To build a garden pond is to help lots of native wildlife, including frogs and toads. 70% of our ponds have been lost, and with that a lo of native wildlife. However, obviously it’s not always a good idea if you have predator animals, young children or other issues. But if you do have a garden suitable for a garden pond (or already have one) this post can help.
If you do have a garden pond, it’s really important to ensure it has sloping sides. This enables wildlife to easily enter and exit, and also makes it safer around children and animals. Also see the post to make your garden safe for pets, as some pond plants may be toxic (and blue-green algae).
- Building Natural Ponds is a wonderful book, that contains all you need to know. Rather than a complicated mix of pipes, pumps, filters and chemists to adjust PH and keep algae at bay, work with nature instead. You’ll also learn how to build bogs and rain gardens. Master gardener Robert Pavlis has over 40 years of experience.
- You can fill ponds with water from a water butt, but don’t locate ponds in full sun or shade. If you don’t have pets, water lilies are good to stop water become stagnant. Also see the post on natural swimming pools.
- England can be pretty chilly in winter, so do your homework beforehand, so your pond does not freeze over. Any good pond expert or book will tell you what to do, and there are various methods to keep a little oxygen in the pond, to ensure fish and other creatures can survive. Some people suggest adding a tennis ball or football to the water, speak to your local pond expert for more details. Don’t smash the ice, as the shockwaves can kill fish.
- Also see safer alternatives to netting for wildlife (this is also good for pets & children).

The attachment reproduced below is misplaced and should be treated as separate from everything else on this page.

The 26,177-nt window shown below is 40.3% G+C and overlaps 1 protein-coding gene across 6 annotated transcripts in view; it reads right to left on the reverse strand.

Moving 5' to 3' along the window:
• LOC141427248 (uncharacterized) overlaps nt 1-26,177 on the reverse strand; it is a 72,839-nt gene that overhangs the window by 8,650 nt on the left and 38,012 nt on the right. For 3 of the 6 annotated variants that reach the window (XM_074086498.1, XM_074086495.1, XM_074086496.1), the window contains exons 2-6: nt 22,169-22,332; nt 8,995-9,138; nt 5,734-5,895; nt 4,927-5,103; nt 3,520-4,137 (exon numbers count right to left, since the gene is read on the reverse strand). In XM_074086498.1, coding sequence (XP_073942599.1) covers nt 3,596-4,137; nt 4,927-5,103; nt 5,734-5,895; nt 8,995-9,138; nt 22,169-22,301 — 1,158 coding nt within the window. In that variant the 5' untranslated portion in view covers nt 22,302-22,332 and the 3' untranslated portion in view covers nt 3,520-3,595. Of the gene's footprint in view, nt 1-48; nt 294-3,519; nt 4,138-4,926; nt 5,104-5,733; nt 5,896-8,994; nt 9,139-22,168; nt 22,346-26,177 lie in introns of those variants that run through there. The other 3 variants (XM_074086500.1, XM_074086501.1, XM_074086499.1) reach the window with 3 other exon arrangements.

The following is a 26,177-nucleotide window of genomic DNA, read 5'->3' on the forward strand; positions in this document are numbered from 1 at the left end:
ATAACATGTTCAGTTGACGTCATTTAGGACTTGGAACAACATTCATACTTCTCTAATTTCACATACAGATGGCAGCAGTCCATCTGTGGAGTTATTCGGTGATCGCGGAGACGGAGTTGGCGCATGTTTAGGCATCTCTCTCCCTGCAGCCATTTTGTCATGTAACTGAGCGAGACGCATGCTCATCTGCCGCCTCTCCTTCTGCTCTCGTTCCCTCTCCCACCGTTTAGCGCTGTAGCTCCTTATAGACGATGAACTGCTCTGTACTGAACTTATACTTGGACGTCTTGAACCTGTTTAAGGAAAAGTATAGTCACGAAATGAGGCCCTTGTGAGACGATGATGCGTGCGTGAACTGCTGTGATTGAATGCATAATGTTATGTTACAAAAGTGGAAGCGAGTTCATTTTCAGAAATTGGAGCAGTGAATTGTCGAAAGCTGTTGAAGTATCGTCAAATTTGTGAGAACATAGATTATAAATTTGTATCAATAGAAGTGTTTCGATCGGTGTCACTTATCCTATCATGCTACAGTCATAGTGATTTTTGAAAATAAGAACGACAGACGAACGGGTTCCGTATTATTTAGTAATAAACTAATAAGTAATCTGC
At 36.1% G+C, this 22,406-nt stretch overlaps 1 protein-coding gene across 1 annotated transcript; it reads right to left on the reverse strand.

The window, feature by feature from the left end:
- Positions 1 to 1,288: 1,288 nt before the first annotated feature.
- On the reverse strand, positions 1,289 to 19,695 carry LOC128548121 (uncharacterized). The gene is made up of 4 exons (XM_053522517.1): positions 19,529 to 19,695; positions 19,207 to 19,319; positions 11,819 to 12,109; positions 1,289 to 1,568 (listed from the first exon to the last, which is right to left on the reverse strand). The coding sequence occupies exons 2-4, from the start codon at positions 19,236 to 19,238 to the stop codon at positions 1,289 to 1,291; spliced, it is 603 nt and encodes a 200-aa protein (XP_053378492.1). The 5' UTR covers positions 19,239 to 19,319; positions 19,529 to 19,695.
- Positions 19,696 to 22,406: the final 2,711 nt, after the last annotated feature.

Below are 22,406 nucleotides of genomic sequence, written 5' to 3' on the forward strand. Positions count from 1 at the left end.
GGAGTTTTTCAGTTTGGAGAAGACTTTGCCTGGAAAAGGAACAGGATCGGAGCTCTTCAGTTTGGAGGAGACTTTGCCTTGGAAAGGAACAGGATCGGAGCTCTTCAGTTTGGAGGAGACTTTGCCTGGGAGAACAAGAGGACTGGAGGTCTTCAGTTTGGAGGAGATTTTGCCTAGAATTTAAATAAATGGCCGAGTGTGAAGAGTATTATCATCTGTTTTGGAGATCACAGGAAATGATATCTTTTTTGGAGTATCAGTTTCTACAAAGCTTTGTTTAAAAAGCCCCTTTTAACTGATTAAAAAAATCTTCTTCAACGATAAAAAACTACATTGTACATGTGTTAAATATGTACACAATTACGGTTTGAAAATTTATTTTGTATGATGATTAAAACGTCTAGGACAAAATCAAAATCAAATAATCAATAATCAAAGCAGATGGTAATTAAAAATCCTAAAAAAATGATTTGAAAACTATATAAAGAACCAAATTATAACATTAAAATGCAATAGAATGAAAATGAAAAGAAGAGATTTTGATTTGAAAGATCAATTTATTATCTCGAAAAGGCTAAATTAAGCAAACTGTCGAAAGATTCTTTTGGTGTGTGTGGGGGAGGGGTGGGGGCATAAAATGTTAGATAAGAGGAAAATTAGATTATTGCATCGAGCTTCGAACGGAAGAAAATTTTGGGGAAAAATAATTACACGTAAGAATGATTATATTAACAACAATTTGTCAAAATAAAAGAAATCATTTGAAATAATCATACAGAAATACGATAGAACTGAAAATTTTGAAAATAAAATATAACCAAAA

How to Protect Your Pond from Herons
Herons are beautiful creatures, and you often see them hunting for fish in the countryside, near marshes. But people with fish in ponds are not big fans (herons and other creatures also eat amphibians, insects, reptiles, worms and small birds). Report any harm, as herons are protected by law.
You won’t see herons often, as they mostly hunt at dusk and dawn. Although they live wild, if they see ‘easy pickings’ in your garden, they may visit (esp. train youngsters how to fish). The perfect solution does not always exist (apart from letting nature take care of itself). If you choose to have fish in ponds, it is always a risk that herons will eat them.
- Herons are always on alert for predators. If you have tall plants near the pond, they may feel too vulnerable to fly in, as they can’t see the pond or fish clearly (choose plants safe near pets). Vertical pond sides would present drowning risks for many creatures.
- Solar fountains agitate the water, fish are harder to see.
- ‘Dummy herons’ are not usually effective, as herons tend to hunt together, so will likely ‘join in’ to feed.
- The most effective method is likely a scarecrow, as herons are scared of humans. Some suggest keeping one nearby.
- Heron deterrent discs sound good (prevent netting) but can sometimes harm fish by choking oxygen out of the water (British Hedgehog Society are concerned that hog spikes could get trapped). They also collect debris, which can lead to pet-toxic blue-green algae.
- Not all ‘wildlife-friendly pond netting’ is true. If it has larger holes than 5mm, wildlife charities say it’s not small enough. There is always a small risk of any netting to harm, but don’t listen to companies selling the netting, listen to wildlife rescue charities.
Wildlife charities and RSPCA ask people to put away nets securely, after use for football, badminton and other sports. These are just as dangerous, for wildlife who find them in gardens or fields.